A roundup of news and announcements we don’t want to get lost in the fast-churning news cycle!
curated by Vee Hua 華婷婷
✨Gleaming This Week✨
- Seattle City Councilmember Teresa Mosqueda Runs for King County Council
- King County Is Accepting Applications for ‘Racism Is a Public Health Crisis’ Grant
- Benaroya Hall Seeks Teen Art, Performances, and Presentations
Seattle City Councilmember Teresa Mosqueda Runs for King County Council
City of Seattle at-large Councilmember Teresa Mosqueda announced in early February that she will run for King County Council District 8, following the departure of current Councilmember Joe McDermott. The West Seattle resident is currently serving her sixth year in office and is the City Council’s Budget Chair.
In a press release sent out from her team, Mosqueda showed a passion for solving problems around behavioral health, public health, housing, displacement, affordable childcare, accessible transit, and job opportunities, “to improve the opportunity for working families to be healthy, housed and resilient.”
As previously reported by the Emerald, Mosqueda’s leadership in the passage of the JumpStart Housing Community Self-Determination Fund has helped “to allocate 13% from JumpStart’s progressive payroll tax to support community-based organizations (CBOs) and their efforts to combat displacement, gentrification, and housing insecurity.”
Mosqueda has also cited her ability to bring together diverse constituents and coalitions at city, county, and state levels to pass policy changes. She has helped to raise the statewide minimum wage, pass sick leave for gig drivers, and implement Apple Health health care for Washington youth, as well as increase funding for reproduction rights, abortion care, mental health support for students, and childcare centers.
King County District 8 covers South Seattle and South King County communities which include South Park, Georgetown, Chinatown-International District, White Center, Burien, and Tukwila.
“District 8 is my home,” Mosqueda shared in the press release. “Our neighborhood is surrounded by working families, play areas and parks, nearby public beaches, bustling small businesses, bike lanes and trails, community centers and childcare, and multiple lines of transit — this is the kind of welcoming and accessible community I hope for all District 8 residents.”
If Mosqueda wins the bid for King County Council, she could possibly be the first Latina to serve in that role.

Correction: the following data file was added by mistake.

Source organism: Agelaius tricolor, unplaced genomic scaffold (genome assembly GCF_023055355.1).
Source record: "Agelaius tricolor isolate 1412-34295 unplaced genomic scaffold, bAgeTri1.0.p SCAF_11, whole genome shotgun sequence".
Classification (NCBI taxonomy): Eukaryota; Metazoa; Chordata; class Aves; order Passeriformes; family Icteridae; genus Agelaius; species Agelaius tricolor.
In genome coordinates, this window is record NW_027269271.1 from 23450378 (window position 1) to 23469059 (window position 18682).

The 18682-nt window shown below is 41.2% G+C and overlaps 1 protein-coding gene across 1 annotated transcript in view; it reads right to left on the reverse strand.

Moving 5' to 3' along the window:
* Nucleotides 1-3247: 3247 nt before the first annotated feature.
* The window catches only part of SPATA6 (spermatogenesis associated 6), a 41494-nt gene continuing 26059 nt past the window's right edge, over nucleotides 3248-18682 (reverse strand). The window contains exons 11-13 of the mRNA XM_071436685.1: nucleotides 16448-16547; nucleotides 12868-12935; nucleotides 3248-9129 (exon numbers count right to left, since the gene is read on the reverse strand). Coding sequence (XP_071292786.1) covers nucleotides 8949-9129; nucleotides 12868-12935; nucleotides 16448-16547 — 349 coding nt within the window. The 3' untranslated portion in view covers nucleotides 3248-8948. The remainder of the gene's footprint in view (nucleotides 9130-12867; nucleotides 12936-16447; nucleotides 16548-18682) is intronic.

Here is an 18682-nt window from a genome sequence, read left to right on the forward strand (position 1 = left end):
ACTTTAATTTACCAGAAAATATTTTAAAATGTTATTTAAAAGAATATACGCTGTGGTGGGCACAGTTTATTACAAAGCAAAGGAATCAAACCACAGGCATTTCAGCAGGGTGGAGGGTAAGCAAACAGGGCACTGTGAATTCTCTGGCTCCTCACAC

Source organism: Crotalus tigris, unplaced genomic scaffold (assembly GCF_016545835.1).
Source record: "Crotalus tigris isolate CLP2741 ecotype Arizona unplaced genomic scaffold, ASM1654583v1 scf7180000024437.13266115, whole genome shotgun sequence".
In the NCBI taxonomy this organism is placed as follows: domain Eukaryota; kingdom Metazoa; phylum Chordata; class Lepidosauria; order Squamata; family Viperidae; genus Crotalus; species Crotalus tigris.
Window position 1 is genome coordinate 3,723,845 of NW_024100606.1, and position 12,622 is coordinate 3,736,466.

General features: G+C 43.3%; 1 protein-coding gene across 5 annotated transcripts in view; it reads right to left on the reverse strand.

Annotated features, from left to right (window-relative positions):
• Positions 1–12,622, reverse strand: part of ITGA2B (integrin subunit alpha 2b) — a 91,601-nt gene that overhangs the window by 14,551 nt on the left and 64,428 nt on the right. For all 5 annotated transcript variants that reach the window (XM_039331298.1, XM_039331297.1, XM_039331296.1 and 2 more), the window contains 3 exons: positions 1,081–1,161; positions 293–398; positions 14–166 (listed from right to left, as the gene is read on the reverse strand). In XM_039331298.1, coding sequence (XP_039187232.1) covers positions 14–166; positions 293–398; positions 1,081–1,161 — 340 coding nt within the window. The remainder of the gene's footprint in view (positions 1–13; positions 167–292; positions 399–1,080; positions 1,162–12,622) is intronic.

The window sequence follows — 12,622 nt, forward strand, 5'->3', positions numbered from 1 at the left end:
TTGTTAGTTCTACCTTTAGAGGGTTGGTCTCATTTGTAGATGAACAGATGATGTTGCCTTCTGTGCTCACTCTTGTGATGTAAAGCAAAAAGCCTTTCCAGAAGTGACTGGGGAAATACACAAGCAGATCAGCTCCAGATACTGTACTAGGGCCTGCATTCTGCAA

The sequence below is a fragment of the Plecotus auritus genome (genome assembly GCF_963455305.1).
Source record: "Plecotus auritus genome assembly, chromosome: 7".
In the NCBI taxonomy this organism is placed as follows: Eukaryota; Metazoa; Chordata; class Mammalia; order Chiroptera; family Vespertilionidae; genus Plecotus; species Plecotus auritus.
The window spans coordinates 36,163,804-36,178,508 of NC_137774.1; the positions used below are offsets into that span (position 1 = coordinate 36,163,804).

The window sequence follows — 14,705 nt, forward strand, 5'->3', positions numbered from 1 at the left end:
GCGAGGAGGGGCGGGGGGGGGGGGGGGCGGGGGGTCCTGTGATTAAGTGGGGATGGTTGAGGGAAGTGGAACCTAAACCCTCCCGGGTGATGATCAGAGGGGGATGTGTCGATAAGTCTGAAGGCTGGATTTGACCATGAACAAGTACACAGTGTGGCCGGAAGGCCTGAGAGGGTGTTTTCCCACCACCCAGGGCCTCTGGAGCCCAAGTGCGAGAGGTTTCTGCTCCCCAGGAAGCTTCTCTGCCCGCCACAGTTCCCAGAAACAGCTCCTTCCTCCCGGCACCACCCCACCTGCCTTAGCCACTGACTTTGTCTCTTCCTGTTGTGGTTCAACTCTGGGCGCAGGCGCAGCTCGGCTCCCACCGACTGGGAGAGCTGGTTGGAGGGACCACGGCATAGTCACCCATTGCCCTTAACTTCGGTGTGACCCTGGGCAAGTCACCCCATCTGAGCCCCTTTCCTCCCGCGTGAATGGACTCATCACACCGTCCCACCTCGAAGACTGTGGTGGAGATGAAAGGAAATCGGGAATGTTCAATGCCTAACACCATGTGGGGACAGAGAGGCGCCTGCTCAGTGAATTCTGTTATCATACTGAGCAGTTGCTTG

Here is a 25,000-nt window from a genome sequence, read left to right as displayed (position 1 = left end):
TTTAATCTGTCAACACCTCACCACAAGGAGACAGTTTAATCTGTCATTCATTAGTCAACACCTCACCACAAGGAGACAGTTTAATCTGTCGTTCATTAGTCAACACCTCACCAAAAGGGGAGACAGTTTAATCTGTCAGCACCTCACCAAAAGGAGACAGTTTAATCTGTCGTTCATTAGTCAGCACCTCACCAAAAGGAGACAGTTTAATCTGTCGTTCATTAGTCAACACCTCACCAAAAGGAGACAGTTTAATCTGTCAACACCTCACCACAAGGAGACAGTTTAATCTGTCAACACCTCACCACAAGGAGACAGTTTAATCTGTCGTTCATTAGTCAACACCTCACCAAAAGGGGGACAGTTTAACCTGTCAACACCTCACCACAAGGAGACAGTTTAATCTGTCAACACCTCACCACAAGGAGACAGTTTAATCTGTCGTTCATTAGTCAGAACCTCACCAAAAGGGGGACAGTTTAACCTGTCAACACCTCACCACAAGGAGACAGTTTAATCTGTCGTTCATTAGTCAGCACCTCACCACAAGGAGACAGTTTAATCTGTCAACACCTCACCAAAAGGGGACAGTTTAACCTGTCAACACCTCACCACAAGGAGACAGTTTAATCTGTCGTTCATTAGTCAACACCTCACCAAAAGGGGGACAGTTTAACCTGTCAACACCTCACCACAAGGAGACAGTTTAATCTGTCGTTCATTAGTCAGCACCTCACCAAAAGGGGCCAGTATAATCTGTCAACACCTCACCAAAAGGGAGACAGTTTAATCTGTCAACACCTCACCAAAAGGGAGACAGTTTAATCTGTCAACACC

Visit TeamTeresa.org for more details about her King County Council candidacy.
King County Is Accepting Applications for ‘Racism Is a Public Health Crisis’ Grant
The Gathering Collective — a cocreated effort between King County and community members, which has been led by cochairs Dow Constantine, Abigail Echo-Hawk, and Dr. Ben Danielson — announced an investment in $25 million to Black and Indigenous communities. The grants will “advance equitable economic recovery and racial justice through a community-centered, co-creative grantmaking process,” according to their website. It will also help “establish a longer-term, multi-generational vision for King County to become an anti-racist government.”
Applications will be divided by four focus areas: General Grants, Capacity-Building Grants for Community-Service Providers, Small Business Grants, and Physical Infrastructure Grants. Focus communities include Black and Indigenous communities, including American Indian, Alaska Native, Native Hawaiian, American Samoan, and Pacific Islander populations.
Grant applications will be accepted through March 28, and more information can be found on the King County website.
Benaroya Hall Seeks Teen Art, Performances, and Presentations
Benaroya Hall invites teens 13–19 — individually and as a group — to submit artwork, performances, and presentations. Acceptable mediums include music, spoken word, poetry, theatre, acting, visual art, and digital art, and all selected artworks or performances will be presented at Benaroya Hall in a multiday, youth-led festival called “Dear Humanity.” The festival will take place between April 16 and 21.
Selections will be made by a teen panel of representatives constituting of the organization’s partners, and each selected artist will be given a stipend of $50. For group applications, each member of the application will be given $50, with a maximum of four people per group or $200 per application.
Submissions are due Feb. 22. More information can be found via a Google Form application. For questions about the application process, please email Seattle Arts Fellow Lorin Green at Lorin.Green@SeattleSymphony.org.
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